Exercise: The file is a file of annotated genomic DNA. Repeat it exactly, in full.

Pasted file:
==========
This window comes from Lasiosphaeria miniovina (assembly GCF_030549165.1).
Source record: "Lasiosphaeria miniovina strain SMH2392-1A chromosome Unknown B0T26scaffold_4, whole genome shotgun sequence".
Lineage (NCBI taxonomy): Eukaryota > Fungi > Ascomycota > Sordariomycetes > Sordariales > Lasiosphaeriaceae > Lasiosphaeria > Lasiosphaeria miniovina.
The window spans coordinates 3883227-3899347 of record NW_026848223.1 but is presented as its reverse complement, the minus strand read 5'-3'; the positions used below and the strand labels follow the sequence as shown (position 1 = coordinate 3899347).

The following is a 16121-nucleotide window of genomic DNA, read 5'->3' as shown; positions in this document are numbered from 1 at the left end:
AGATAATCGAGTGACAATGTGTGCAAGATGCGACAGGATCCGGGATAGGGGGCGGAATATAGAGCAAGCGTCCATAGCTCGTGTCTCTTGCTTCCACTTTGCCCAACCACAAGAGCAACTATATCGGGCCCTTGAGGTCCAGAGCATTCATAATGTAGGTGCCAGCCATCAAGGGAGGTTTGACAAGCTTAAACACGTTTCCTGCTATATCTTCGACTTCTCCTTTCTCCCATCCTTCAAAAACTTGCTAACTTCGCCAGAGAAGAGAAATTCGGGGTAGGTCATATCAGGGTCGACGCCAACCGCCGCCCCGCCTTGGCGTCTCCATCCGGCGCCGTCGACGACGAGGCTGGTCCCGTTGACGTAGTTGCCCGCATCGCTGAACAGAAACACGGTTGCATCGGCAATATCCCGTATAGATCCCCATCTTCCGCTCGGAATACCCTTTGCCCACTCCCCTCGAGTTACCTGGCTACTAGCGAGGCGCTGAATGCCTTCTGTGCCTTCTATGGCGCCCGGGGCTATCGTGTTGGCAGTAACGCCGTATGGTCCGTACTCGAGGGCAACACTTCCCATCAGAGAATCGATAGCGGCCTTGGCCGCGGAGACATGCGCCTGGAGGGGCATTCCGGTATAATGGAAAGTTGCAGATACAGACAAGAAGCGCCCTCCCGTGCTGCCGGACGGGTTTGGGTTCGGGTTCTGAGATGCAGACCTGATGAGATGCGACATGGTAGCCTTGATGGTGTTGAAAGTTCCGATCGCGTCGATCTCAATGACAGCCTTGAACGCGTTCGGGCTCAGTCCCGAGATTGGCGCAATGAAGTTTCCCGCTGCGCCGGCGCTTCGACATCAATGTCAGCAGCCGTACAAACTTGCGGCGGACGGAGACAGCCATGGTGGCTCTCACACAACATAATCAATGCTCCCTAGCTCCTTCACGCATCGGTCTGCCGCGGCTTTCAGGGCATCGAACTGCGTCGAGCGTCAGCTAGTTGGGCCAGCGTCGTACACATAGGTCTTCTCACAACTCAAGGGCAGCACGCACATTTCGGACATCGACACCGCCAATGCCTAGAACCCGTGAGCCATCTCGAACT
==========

This window comes from Lasiosphaeria miniovina (assembly GCF_030549165.1).
Source record: "Lasiosphaeria miniovina strain SMH2392-1A chromosome Unknown B0T26scaffold_4, whole genome shotgun sequence".
Lineage (NCBI taxonomy): Eukaryota > Fungi > Ascomycota > Sordariomycetes > Sordariales > Lasiosphaeriaceae > Lasiosphaeria > Lasiosphaeria miniovina.
The window spans coordinates 3883227-3899347 of record NW_026848223.1 but is presented as its reverse complement, the minus strand read 5'-3'; the positions used below and the strand labels follow the sequence as shown (position 1 = coordinate 3899347).

The following is a 16121-nucleotide window of genomic DNA, read 5'->3' as shown; positions in this document are numbered from 1 at the left end:
AGATAATCGAGTGACAATGTGTGCAAGATGCGACAGGATCCGGGATAGGGGGCGGAATATAGAGCAAGCGTCCATAGCTCGTGTCTCTTGCTTCCACTTTGCCCAACCACAAGAGCAACTATATCGGGCCCTTGAGGTCCAGAGCATTCATAATGTAGGTGCCAGCCATCAAGGGAGGTTTGACAAGCTTAAACACGTTTCCTGCTATATCTTCGACTTCTCCTTTCTCCCATCCTTCAAAAACTTGCTAACTTCGCCAGAGAAGAGAAATTCGGGGTAGGTCATATCAGGGTCGACGCCAACCGCCGCCCCGCCTTGGCGTCTCCATCCGGCGCCGTCGACGACGAGGCTGGTCCCGTTGACGTAGTTGCCCGCATCGCTGAACAGAAACACGGTTGCATCGGCAATATCCCGTATAGATCCCCATCTTCCGCTCGGAATACCCTTTGCCCACTCCCCTCGAGTTACCTGGCTACTAGCGAGGCGCTGAATGCCTTCTGTGCCTTCTATGGCGCCCGGGGCTATCGTGTTGGCAGTAACGCCGTATGGTCCGTACTCGAGGGCAACACTTCCCATCAGAGAATCGATAGCGGCCTTGGCCGCGGAGACATGCGCCTGGAGGGGCATTCCGGTATAATGGAAAGTTGCAGATACAGACAAGAAGCGCCCTCCCGTGCTGCCGGACGGGTTTGGGTTCGGGTTCTGAGATGCAGACCTGATGAGATGCGACATGGTAGCCTTGATGGTGTTGAAAGTTCCGATCGCGTCGATCTCAATGACAGCCTTGAACGCGTTCGGGCTCAGTCCCGAGATTGGCGCAATGAAGTTTCCCGCTGCGCCGGCGCTTCGACATCAATGTCAGCAGCCGTACAAACTTGCGGCGGACGGAGACAGCCATGGTGGCTCTCACACAACATAATCAATGCTCCCTAGCTCCTTCACGCATCGGTCTGCCGCGGCTTTCAGGGCATCGAACTGCGTCGAGCGTCAGCTAGTTGGGCCAGCGTCGTACACATAGGTCTTCTCACAACTCAAGGGCAGCACGCACATTTCGGACATCGACACCGCCAATGCCTAGAACCCGTGAGCCATCTCGAACT